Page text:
Sea-Floor Dust Shows Drought Felled Akkadian Empire

  title={Sea-Floor Dust Shows Drought Felled Akkadian Empire},
  author={Richard A. Kerr},
  pages={325 - 326}
  • R. Kerr
  • Published 16 January 1998
  • Geology
  • Science
SAN FRANCISCO-- In 1993, a Yale archaeologist proposed that the Akkadian empire--which in 2300 B.C. was the first to subsume independent societies into a single state, only to splinter a century later--was brought low by a wide-ranging, centuries-long drought ( Science , 20 August 1993, p. 985). At the annual fall meeting last month of the American Geophysical Union here, new evidence for this theory was presented from a sediment core retrieved from the bottom of the Gulf of Oman, 1800… 

Southwest Arabia During the Holocene: Recent Archaeological Developments

Recent fieldwork has considerably increased our knowledge of early Holocene settlement in Southwest Arabia. Neolithic settlement occurred within an environmental context of increased monsoonal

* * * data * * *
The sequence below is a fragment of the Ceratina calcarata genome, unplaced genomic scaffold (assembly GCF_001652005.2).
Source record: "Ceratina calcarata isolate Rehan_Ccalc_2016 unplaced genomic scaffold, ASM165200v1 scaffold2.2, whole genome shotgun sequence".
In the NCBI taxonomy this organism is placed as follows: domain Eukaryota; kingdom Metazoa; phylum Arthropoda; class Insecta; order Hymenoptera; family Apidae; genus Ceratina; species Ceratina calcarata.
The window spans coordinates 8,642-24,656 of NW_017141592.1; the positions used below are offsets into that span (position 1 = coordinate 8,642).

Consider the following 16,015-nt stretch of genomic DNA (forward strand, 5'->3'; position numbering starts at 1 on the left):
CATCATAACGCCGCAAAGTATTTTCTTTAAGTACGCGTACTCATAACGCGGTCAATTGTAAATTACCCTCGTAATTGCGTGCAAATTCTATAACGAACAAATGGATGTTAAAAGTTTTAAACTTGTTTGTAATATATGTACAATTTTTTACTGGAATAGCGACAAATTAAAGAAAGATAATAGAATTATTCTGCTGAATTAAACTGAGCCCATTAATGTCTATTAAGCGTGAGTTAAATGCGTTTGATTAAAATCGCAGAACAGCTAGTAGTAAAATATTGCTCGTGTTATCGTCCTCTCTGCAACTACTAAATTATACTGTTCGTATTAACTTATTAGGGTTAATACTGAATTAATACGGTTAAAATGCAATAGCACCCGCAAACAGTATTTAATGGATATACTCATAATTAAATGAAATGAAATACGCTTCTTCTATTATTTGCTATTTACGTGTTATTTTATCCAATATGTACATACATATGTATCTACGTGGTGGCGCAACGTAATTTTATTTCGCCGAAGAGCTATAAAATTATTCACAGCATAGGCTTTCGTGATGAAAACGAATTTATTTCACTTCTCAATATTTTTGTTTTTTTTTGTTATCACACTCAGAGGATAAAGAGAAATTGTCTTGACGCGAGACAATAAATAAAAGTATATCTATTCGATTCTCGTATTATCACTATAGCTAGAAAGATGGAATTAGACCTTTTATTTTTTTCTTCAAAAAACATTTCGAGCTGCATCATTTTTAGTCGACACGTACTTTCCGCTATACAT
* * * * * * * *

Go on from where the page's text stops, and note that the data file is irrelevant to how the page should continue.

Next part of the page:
Evidence for insolation and Pacific forcing of late glacial through Holocene climate in the Central Mojave Desert (Silver Lake, CA)

Middle East coastal ecosystem response to middle-to-late Holocene abrupt climate changes

Palynological data from an 800-cm alluvial sequence cored in the Jableh plain in northwest Syria have been used to reconstruct the vegetation dynamics in the coastal lowlands and the nearby Jabal an Nuşayriyah mountains for the period 2150 to 550 B.C.

Umm al Binni Structure, Southern Iraq, as a Postulated Late Holocene Meteorite Impact Crater

Master (2001) discovered a ca. 3.4 km diameter circular structure, in the marshes of southern Iraq, on published satellite imagery (Fig. 4.1, after North 1993a), and interpreted it to be a possible

Climate Change, Geopolitics, and Human Settlements in the Hexi Corridor over the Last 5,000 Years

Social responses to climate change over human history have been widely discussed in academia over the last two decades. However, the transformation of the human–environment nexus crossing prehistoric

Climate change and cultural response around 4000 cal yr B.P. in the western part of Chinese Loess Plateau